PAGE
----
Most Venerable Mahasanga, Christian, Hindu and Islamic religious dignitaries, Excellencies from various diplomatic missions, our distinguished speakers for today, ladies and gentleman.
On behalf of Hon. Prof. G.L. Peiris, Minister of External Affairs and the board Directors of Lakshman Kadirgamar Institute of International Relations and Strategic Studies, I would like to welcome with great honour the Maha Sanga, the Christian, Hindu, Islamic religious dignitaries and all distinguished guests for this gathering.
It is with great pleasure I welcome our Keynote speaker Dr. A.T. Ariyaratne, I welcome our eminent panelists for today Ven.Prof. Bellanwilla Wimalarathna thero, Ven.Galkande Dhammananda thero, Rev.Fr.Bendict Joseph,Ven.Ramachandra Kurukkal Babu Sharma, Mr.N.M.Ameen, Dr.Pradeep Jeganathan, Prof.Rohan Gunarathna and Mr.Prasantha lal de Alwis. Our Institute is honored by the presence of such a renowned panel. I thank you for your time and contribution. Many religious members requested to speak at our conference but due to time constraints we had to limit the number of speakers. We welcome all participants for the discussion towards the end of the conference.
This is the 8th conference we are conducting on reconciliation at our Institute. We held the inaugural conference with Secretary of Defense as the keynote speaker in 2011 November. The other conferences focused a number of themes such as the role of Business, women, ICT, youth, education and Art and culture. Our aim is to identify champions of reconciliation in our society and recognize their ideas and thoughts on the subject and thus consequently feed into a dialogue among the public and policy making. Contributions in these conferences are encapsulated in a comprehensive report. We also produce position papers to our Minister on the recommendations made during the discussions. For example from the last conference we had recommendations from a participant requesting a National Reconciliation Day to be declared by the government.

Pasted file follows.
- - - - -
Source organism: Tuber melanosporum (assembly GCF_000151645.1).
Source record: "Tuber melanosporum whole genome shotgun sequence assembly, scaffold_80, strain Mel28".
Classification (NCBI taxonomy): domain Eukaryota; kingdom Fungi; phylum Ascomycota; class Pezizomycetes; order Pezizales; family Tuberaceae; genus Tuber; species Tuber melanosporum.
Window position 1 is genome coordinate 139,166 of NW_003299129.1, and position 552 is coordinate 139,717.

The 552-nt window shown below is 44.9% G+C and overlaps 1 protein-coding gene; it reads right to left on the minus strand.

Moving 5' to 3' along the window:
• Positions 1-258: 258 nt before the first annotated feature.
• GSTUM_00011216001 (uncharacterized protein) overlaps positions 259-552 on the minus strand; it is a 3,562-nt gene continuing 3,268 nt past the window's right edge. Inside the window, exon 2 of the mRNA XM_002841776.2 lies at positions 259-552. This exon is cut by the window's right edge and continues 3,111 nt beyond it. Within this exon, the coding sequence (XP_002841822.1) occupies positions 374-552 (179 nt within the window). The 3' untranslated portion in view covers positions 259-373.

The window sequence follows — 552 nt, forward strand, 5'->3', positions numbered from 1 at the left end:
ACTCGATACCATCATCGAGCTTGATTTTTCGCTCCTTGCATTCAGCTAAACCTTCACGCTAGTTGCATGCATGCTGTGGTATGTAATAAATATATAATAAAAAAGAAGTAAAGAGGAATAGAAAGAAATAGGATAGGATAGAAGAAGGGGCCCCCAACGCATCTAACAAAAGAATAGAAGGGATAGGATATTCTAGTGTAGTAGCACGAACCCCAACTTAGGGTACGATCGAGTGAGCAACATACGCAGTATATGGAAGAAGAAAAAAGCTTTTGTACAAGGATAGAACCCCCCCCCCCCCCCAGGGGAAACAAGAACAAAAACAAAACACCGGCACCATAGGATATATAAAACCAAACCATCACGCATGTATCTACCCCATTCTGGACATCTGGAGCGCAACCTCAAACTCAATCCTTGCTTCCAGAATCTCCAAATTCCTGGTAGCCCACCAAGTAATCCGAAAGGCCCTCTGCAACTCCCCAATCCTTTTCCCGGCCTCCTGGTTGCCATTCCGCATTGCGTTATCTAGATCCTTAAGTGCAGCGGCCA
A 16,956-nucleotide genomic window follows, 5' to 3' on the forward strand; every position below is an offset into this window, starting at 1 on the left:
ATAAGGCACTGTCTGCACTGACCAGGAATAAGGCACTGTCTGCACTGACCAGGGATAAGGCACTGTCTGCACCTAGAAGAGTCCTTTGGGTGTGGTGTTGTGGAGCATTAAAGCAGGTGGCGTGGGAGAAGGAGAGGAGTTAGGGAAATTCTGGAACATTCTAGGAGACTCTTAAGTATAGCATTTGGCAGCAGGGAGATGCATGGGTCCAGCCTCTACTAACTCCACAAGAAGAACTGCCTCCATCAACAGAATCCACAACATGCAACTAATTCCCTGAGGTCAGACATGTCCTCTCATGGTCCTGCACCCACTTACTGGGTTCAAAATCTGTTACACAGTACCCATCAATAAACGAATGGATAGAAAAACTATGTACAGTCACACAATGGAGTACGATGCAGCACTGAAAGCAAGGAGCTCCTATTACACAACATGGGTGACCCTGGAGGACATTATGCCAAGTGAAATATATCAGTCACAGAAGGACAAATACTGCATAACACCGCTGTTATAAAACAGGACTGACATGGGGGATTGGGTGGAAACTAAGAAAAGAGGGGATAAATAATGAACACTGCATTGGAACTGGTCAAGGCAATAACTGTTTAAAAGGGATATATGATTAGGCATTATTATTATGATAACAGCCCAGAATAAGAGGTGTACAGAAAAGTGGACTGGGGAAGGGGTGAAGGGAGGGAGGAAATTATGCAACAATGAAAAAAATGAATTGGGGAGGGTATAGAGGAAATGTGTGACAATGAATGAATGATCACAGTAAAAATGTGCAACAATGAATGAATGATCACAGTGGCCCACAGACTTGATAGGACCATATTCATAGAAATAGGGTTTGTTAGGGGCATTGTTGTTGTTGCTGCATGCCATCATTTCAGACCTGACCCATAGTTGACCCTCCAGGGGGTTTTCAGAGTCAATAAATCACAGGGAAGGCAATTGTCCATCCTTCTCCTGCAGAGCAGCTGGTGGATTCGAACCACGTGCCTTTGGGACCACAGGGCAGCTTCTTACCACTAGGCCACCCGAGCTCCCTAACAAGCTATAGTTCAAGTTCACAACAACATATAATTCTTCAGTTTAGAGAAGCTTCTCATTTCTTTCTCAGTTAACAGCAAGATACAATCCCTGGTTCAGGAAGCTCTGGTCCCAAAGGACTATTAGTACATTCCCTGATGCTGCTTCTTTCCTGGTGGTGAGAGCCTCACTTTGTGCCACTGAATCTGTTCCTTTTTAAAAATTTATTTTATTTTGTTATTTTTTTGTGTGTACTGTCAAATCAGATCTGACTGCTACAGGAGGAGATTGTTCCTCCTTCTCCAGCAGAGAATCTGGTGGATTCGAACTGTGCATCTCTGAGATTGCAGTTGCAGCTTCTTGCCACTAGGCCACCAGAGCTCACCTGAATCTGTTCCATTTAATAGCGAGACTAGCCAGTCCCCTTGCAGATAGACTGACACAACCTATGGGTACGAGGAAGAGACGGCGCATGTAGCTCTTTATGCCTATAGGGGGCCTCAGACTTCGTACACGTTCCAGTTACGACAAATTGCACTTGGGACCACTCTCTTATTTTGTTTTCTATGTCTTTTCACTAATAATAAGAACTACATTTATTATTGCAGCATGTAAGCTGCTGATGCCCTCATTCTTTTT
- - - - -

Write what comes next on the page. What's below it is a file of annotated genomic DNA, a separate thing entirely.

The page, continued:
These activities we conduct are mandated under the Act in 2006 which clearly specifies the need to work on post conflict reconciliation and peace building. We are not an implementation body but a place for discussion, debate and research. Our recommendations are directed to the relevant authorities for implementation.
A few months ago I was in South Africa and I observed the use of theology in their reconciliation process. During the TRC process they have used theology as a key element to heal the hearts and minds of the victims and perpetrators, there was lot of praying during the sessions according to Archbishop Desmond Tutu in his book No Future without Forgiveness. I am not suggesting that we should necessarily adopt the same here but we could look at certain applicable best practices.
Forgiveness is common to all religions. In Budhism, story of “Angulimala” a ruthless killer was forgiven, in Christianity Jesus Christ when he was crucified he did forgive at his last hour. The other religions also have this essence of forgiveness. Our earth is soaked with the blood of so many innocent people. Two world wars, holocaust, Vietnam, genocide in Cambodia and Ruwanda, Sudan, Sierra Leone, Northern Ireland ,Iraq, Libya, Egypt, Syria, Afganistan, Pakistan and so many more conflicts around the world. Three days ago a religious mosque was attacked in Iraq where 20 people died, since April about 2500 Iraqis was killed. With all these we still believe there is a light at the end of the tunnel. Like I have said at the World Economic Forum at a panel discussion “the pain of one nation should be pain of another we cant ignore another nation since we are all connected. Together we must find solution”.